It means that some faculty who care about this kind of thing are going to be better off than those who are doing their own agendas. It means that some wealthy donors will go with their wishes unmet. It means that some students who want the university to be something other than it is might not discover it. But that sense of purpose, because it constrains, also creates opportunities as well as constrains. I really hope that the university as an institution can head in more of that direction.
The Carver Project
KLUTSEY: Thanks for that response. I really do like the term constrained disagreement. I think it captures a lot of what the university ought to do. Now, you’re executive director, you’re also founder of the Carver Project, which is an interesting resource for groups, especially faith-based communities who are interested in fostering confident pluralism. Can you tell us about what the Carver Project is?
INAZU: In some ways I think of the Carver Project as working out in practice the theory that I try to explain in “Confident Pluralism.” The idea there is, can we start authentically with who we are and what differences we need to acknowledge? In the case of the Carver Project, named after George Washington Carver, we’re a group of Christian faculty at Washington University who love the university and also love the churches we’re part of, and we want to see the connections strengthened between those institutions, the mutual distrust lowered a bit.
We think we can help bridge some of those divides by being really good at what we do within the university and as distinctively Christian scholars and teachers and researchers. Then, because we can be clear and confident in who we are, we can find what those common-ground initiatives are with those who are different than us. In a place like Washington University or most major universities today, there are going to be plenty of people who are different than us on all sorts of dimensions. There won’t be a takeover anytime soon of the Christian faculty at Washington University.
But there is, I think, the opportunity for what the sociologist James Davison Hunter has called “faithful presence,” the notion that this group of faculty—and we’ve got about 20 faculty fellows right now who meet together from across the disciplines—that we can partner generously with the university and in some ways help the university be better at its own named goals and aspirations. We can help with interdisciplinarity because we get together first as friends with a shared faith perspective and then take seriously what our different disciplines are.
We discover classes that we teach together. I’m teaching a class now with a graphic designer, and the intersection of law and graphic design on issues of race in St. Louis turns out to be a pretty fascinating set of issues for undergraduates to explore. I’ve got a colleague in the business school who found another friend in the English department, and they’re teaching a class together on markets and morals, learning lessons of ethics and morality from works of literature for business students. It’s those kinds of discoveries and friendships and relationships that we find in the Carver Project.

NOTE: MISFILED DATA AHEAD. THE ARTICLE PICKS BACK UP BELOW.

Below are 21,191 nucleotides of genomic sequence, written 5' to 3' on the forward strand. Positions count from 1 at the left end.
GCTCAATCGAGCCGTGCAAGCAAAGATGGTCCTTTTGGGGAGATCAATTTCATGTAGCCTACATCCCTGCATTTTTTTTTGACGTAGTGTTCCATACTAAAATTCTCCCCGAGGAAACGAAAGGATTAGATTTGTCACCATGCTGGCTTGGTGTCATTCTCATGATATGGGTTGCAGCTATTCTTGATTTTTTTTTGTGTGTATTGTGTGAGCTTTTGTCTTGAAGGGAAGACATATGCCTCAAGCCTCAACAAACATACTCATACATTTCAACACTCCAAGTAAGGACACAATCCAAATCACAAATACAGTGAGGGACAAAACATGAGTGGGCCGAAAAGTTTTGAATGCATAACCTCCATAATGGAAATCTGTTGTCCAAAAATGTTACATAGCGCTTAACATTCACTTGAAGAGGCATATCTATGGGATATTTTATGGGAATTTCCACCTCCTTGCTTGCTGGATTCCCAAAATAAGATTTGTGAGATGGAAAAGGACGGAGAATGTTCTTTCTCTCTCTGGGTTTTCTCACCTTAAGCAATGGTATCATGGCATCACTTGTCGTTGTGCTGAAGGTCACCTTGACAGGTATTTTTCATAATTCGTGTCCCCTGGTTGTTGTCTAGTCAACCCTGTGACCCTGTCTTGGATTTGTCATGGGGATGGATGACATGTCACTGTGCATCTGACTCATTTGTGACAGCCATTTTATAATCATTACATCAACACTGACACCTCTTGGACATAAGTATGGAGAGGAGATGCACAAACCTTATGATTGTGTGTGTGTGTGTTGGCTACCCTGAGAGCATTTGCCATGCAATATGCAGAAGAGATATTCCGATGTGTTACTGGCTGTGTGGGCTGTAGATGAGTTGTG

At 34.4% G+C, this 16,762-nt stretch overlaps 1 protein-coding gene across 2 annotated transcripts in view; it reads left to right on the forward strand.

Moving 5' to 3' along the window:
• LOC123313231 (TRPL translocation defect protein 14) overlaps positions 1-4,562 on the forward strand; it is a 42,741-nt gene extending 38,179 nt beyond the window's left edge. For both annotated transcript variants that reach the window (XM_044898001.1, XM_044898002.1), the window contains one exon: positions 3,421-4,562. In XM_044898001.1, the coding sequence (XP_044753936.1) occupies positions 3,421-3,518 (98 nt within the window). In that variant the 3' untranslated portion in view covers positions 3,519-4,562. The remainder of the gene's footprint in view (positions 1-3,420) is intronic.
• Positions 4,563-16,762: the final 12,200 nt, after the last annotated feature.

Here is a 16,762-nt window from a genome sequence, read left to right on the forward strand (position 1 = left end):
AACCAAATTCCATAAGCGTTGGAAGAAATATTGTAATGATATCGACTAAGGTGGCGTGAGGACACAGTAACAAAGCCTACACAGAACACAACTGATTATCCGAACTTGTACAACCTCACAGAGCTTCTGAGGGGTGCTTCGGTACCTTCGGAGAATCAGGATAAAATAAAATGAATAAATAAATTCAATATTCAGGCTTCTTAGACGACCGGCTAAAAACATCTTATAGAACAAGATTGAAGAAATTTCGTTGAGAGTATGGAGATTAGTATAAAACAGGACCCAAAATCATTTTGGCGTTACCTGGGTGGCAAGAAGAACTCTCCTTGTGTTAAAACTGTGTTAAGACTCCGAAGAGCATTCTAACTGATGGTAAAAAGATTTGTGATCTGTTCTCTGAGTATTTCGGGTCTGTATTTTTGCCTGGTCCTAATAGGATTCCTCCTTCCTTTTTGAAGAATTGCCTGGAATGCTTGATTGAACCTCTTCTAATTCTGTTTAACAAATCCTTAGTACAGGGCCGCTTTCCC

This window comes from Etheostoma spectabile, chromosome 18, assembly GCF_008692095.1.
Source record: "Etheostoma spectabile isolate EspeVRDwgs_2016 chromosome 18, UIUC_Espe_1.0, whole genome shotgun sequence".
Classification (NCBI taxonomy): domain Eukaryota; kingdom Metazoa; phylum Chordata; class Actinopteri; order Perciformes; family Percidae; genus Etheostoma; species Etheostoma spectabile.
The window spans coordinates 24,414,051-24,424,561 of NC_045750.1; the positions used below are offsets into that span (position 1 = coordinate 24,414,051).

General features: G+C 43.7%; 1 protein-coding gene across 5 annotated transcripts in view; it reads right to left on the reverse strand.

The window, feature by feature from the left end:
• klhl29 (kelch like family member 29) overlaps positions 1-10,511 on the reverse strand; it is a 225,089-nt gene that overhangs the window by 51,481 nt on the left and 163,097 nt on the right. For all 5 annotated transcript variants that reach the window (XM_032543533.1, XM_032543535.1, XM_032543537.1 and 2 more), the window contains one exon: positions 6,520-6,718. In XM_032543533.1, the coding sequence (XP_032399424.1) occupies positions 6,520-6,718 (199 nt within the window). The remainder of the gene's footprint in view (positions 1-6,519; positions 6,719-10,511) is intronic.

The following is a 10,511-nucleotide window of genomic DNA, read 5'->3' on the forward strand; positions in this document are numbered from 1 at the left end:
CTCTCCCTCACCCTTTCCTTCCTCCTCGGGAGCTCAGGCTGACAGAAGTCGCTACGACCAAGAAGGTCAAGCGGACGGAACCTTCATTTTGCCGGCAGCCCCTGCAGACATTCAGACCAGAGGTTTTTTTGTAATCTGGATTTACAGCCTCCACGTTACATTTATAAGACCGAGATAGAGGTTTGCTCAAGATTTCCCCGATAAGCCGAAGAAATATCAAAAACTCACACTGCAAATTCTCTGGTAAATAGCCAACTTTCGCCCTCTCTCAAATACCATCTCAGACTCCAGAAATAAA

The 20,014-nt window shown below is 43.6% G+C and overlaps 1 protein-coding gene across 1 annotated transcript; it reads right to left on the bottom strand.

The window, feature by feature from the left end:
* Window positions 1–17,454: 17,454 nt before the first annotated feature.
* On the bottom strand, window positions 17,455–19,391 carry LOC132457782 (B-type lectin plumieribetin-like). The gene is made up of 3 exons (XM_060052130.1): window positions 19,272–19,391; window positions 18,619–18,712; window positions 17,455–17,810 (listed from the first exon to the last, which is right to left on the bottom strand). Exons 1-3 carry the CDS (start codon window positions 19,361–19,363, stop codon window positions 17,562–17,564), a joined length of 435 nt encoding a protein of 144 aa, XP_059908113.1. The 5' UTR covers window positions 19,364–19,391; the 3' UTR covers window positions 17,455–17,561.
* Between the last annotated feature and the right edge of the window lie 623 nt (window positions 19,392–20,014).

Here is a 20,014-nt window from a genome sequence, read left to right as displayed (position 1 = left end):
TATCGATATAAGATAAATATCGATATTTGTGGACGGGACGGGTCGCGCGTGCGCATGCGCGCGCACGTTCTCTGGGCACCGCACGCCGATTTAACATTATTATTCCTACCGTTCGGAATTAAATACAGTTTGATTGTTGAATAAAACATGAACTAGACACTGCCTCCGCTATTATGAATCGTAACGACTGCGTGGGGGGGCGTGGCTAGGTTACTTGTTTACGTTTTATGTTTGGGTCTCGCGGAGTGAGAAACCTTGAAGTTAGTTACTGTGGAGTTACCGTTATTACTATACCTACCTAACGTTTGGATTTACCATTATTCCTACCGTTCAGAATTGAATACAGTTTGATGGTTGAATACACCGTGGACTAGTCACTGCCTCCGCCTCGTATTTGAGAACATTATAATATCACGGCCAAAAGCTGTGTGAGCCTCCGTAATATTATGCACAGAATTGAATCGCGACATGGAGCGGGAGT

Then, we want to help model in some ways for the rest of the university, knowing that we’re doing our efforts, and we can find common ground in many cases, and in other cases we’ll be distinctively our own thing.
Optimism and a Call to Action
KLUTSEY: That’s really interesting. You’re bridging divides in practice. I typically end with a question about optimism and whether you are optimistic about opportunities to foster confident pluralism, but it seems as though you’ve answered that in your previous responses. I wanted to ask you about a call to action, not just for professors, but readers who pick up your book and are inspired by your concept of confident pluralism. What is your call to action to those readers?
INAZU: Thank you for that. Let me give two concrete and manageable challenges. The first I would say is do an audit of your social media. What are the sources you’re intaking and how can you one, diversify, and two, limit the content? Unless you do some serious work on social media, whatever it is, or maybe you’re a Fox News person and you just watch television. Well, that needs an audit too. Whatever your media sources are, do an audit of it and ask, how could they be more nuanced and more diverse? That’s step one.
Step two is find somebody—and we’re going to all have this opportunity increasingly, hopefully, as this virus recedes and as we return to in-person engagement—find somebody who is different than you in a meaningful respect and start a conversation. But start the conversation around ordinary things. Don’t just jump right into the hardest issue. Make sure you’re actually pursuing a relationship for the sake of the relationship. Figure out what you like to eat together or a common activity before you jump into the biggest hot-button issue of the day, and then see if that makes a difference in your life.
KLUTSEY: I really like those. Those are two very succinct and very powerful takeaways from your book. Professor Inazu, thank you so much for taking the time to join us. I really appreciate it.
INAZU: Ben, it’s been a great discussion. Thanks so much.